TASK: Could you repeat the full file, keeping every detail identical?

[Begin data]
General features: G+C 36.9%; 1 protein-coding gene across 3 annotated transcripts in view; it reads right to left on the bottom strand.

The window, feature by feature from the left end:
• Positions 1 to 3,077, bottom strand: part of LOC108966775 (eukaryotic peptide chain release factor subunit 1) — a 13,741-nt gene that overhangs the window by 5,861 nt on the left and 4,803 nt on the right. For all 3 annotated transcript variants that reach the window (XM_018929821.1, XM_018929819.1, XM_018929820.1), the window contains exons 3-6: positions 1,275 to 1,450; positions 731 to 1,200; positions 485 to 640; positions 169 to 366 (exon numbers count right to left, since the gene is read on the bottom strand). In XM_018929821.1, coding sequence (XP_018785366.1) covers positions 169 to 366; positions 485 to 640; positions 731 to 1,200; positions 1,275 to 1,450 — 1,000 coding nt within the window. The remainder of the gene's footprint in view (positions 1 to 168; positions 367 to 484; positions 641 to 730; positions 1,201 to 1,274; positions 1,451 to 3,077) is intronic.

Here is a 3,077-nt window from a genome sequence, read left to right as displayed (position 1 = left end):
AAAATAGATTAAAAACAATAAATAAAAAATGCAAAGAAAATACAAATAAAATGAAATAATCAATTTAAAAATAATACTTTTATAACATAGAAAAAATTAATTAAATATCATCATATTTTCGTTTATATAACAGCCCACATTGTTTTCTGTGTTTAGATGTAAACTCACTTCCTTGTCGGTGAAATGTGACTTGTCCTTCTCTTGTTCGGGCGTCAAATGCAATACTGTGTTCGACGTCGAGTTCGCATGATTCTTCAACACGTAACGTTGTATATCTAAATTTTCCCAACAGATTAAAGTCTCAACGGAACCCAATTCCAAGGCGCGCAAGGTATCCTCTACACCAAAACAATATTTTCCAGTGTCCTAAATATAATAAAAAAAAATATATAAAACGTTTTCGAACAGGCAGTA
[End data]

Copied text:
General features: G+C 36.9%; 1 protein-coding gene across 3 annotated transcripts in view; it reads right to left on the bottom strand.

The window, feature by feature from the left end:
• Positions 1 to 3,077, bottom strand: part of LOC108966775 (eukaryotic peptide chain release factor subunit 1) — a 13,741-nt gene that overhangs the window by 5,861 nt on the left and 4,803 nt on the right. For all 3 annotated transcript variants that reach the window (XM_018929821.1, XM_018929819.1, XM_018929820.1), the window contains exons 3-6: positions 1,275 to 1,450; positions 731 to 1,200; positions 485 to 640; positions 169 to 366 (exon numbers count right to left, since the gene is read on the bottom strand). In XM_018929821.1, coding sequence (XP_018785366.1) covers positions 169 to 366; positions 485 to 640; positions 731 to 1,200; positions 1,275 to 1,450 — 1,000 coding nt within the window. The remainder of the gene's footprint in view (positions 1 to 168; positions 367 to 484; positions 641 to 730; positions 1,201 to 1,274; positions 1,451 to 3,077) is intronic.

Here is a 3,077-nt window from a genome sequence, read left to right as displayed (position 1 = left end):
AAAATAGATTAAAAACAATAAATAAAAAATGCAAAGAAAATACAAATAAAATGAAATAATCAATTTAAAAATAATACTTTTATAACATAGAAAAAATTAATTAAATATCATCATATTTTCGTTTATATAACAGCCCACATTGTTTTCTGTGTTTAGATGTAAACTCACTTCCTTGTCGGTGAAATGTGACTTGTCCTTCTCTTGTTCGGGCGTCAAATGCAATACTGTGTTCGACGTCGAGTTCGCATGATTCTTCAACACGTAACGTTGTATATCTAAATTTTCCCAACAGATTAAAGTCTCAACGGAACCCAATTCCAAGGCGCGCAAGGTATCCTCTACACCAAAACAATATTTTCCAGTGTCCTAAATATAATAAAAAAAAATATATAAAACGTTTTCGAACAGGCAGTA